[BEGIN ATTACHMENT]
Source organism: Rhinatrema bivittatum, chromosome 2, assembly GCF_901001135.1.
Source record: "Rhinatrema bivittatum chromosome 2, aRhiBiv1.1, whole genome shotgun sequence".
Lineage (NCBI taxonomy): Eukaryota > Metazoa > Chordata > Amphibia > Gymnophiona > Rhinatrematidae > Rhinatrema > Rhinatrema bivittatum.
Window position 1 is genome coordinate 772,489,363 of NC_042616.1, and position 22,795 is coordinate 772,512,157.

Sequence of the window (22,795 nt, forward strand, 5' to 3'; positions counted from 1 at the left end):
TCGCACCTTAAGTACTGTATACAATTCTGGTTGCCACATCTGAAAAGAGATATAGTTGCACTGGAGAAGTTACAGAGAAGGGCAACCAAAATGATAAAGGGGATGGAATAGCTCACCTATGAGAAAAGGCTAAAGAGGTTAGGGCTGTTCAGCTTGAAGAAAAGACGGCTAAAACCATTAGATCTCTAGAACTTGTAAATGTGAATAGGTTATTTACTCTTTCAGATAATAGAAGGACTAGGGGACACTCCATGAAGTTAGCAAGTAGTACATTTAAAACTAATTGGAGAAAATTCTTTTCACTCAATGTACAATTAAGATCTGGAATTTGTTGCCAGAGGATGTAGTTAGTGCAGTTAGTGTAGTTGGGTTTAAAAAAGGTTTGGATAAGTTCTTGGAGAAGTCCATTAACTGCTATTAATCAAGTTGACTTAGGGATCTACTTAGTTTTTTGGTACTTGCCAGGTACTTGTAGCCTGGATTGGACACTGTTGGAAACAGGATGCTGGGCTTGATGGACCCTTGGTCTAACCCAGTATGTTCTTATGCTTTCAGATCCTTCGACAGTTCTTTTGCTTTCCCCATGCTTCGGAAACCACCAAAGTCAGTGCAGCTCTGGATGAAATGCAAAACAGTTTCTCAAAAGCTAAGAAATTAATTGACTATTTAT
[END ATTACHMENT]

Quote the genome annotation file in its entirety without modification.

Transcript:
Source organism: Rhinatrema bivittatum, chromosome 2, assembly GCF_901001135.1.
Source record: "Rhinatrema bivittatum chromosome 2, aRhiBiv1.1, whole genome shotgun sequence".
Lineage (NCBI taxonomy): Eukaryota > Metazoa > Chordata > Amphibia > Gymnophiona > Rhinatrematidae > Rhinatrema > Rhinatrema bivittatum.
Window position 1 is genome coordinate 772,489,363 of NC_042616.1, and position 22,795 is coordinate 772,512,157.

Sequence of the window (22,795 nt, forward strand, 5' to 3'; positions counted from 1 at the left end):
TCGCACCTTAAGTACTGTATACAATTCTGGTTGCCACATCTGAAAAGAGATATAGTTGCACTGGAGAAGTTACAGAGAAGGGCAACCAAAATGATAAAGGGGATGGAATAGCTCACCTATGAGAAAAGGCTAAAGAGGTTAGGGCTGTTCAGCTTGAAGAAAAGACGGCTAAAACCATTAGATCTCTAGAACTTGTAAATGTGAATAGGTTATTTACTCTTTCAGATAATAGAAGGACTAGGGGACACTCCATGAAGTTAGCAAGTAGTACATTTAAAACTAATTGGAGAAAATTCTTTTCACTCAATGTACAATTAAGATCTGGAATTTGTTGCCAGAGGATGTAGTTAGTGCAGTTAGTGTAGTTGGGTTTAAAAAAGGTTTGGATAAGTTCTTGGAGAAGTCCATTAACTGCTATTAATCAAGTTGACTTAGGGATCTACTTAGTTTTTTGGTACTTGCCAGGTACTTGTAGCCTGGATTGGACACTGTTGGAAACAGGATGCTGGGCTTGATGGACCCTTGGTCTAACCCAGTATGTTCTTATGCTTTCAGATCCTTCGACAGTTCTTTTGCTTTCCCCATGCTTCGGAAACCACCAAAGTCAGTGCAGCTCTGGATGAAATGCAAAACAGTTTCTCAAAAGCTAAGAAATTAATTGACTATTTAT